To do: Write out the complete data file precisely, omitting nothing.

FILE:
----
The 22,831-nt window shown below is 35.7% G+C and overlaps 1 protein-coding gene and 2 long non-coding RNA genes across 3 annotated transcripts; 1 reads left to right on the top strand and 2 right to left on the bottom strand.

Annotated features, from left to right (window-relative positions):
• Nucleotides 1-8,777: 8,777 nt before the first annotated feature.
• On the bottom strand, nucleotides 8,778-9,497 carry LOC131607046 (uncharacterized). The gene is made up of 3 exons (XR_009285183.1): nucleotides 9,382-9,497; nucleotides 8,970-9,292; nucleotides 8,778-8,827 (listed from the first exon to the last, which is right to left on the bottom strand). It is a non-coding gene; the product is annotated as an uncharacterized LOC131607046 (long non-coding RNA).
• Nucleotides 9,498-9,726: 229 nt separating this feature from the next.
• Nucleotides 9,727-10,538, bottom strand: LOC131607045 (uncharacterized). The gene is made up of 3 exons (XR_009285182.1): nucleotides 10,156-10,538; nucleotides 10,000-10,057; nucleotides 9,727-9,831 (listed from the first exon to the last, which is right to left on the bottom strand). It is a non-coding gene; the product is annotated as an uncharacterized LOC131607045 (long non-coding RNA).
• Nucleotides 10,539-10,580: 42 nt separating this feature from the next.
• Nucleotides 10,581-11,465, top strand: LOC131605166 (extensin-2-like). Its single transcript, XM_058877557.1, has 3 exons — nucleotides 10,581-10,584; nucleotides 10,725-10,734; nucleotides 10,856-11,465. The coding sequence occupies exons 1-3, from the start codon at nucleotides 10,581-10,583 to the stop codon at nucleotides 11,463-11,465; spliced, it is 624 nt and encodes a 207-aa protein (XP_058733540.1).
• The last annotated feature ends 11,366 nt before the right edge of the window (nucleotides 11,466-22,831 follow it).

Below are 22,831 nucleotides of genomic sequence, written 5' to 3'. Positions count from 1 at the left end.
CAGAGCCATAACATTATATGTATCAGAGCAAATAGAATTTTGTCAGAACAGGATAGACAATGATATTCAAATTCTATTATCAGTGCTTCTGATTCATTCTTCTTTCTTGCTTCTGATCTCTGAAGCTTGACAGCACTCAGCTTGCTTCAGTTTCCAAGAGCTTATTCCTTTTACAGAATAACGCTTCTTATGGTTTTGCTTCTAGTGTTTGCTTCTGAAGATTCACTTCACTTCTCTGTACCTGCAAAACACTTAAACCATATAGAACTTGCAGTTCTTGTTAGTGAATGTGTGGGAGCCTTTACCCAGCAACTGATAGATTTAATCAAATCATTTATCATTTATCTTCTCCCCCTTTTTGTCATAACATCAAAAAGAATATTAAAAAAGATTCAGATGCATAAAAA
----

The 22,831-nt window shown below is 35.7% G+C and overlaps 1 protein-coding gene and 2 long non-coding RNA genes across 3 annotated transcripts; 1 reads left to right on the top strand and 2 right to left on the bottom strand.

Annotated features, from left to right (window-relative positions):
• Nucleotides 1-8,777: 8,777 nt before the first annotated feature.
• On the bottom strand, nucleotides 8,778-9,497 carry LOC131607046 (uncharacterized). The gene is made up of 3 exons (XR_009285183.1): nucleotides 9,382-9,497; nucleotides 8,970-9,292; nucleotides 8,778-8,827 (listed from the first exon to the last, which is right to left on the bottom strand). It is a non-coding gene; the product is annotated as an uncharacterized LOC131607046 (long non-coding RNA).
• Nucleotides 9,498-9,726: 229 nt separating this feature from the next.
• Nucleotides 9,727-10,538, bottom strand: LOC131607045 (uncharacterized). The gene is made up of 3 exons (XR_009285182.1): nucleotides 10,156-10,538; nucleotides 10,000-10,057; nucleotides 9,727-9,831 (listed from the first exon to the last, which is right to left on the bottom strand). It is a non-coding gene; the product is annotated as an uncharacterized LOC131607045 (long non-coding RNA).
• Nucleotides 10,539-10,580: 42 nt separating this feature from the next.
• Nucleotides 10,581-11,465, top strand: LOC131605166 (extensin-2-like). Its single transcript, XM_058877557.1, has 3 exons — nucleotides 10,581-10,584; nucleotides 10,725-10,734; nucleotides 10,856-11,465. The coding sequence occupies exons 1-3, from the start codon at nucleotides 10,581-10,583 to the stop codon at nucleotides 11,463-11,465; spliced, it is 624 nt and encodes a 207-aa protein (XP_058733540.1).
• The last annotated feature ends 11,366 nt before the right edge of the window (nucleotides 11,466-22,831 follow it).

Below are 22,831 nucleotides of genomic sequence, written 5' to 3'. Positions count from 1 at the left end.
CAGAGCCATAACATTATATGTATCAGAGCAAATAGAATTTTGTCAGAACAGGATAGACAATGATATTCAAATTCTATTATCAGTGCTTCTGATTCATTCTTCTTTCTTGCTTCTGATCTCTGAAGCTTGACAGCACTCAGCTTGCTTCAGTTTCCAAGAGCTTATTCCTTTTACAGAATAACGCTTCTTATGGTTTTGCTTCTAGTGTTTGCTTCTGAAGATTCACTTCACTTCTCTGTACCTGCAAAACACTTAAACCATATAGAACTTGCAGTTCTTGTTAGTGAATGTGTGGGAGCCTTTACCCAGCAACTGATAGATTTAATCAAATCATTTATCATTTATCTTCTCCCCCTTTTTGTCATAACATCAAAAAGAATATTAAAAAAGATTCAGATGCATAAAAA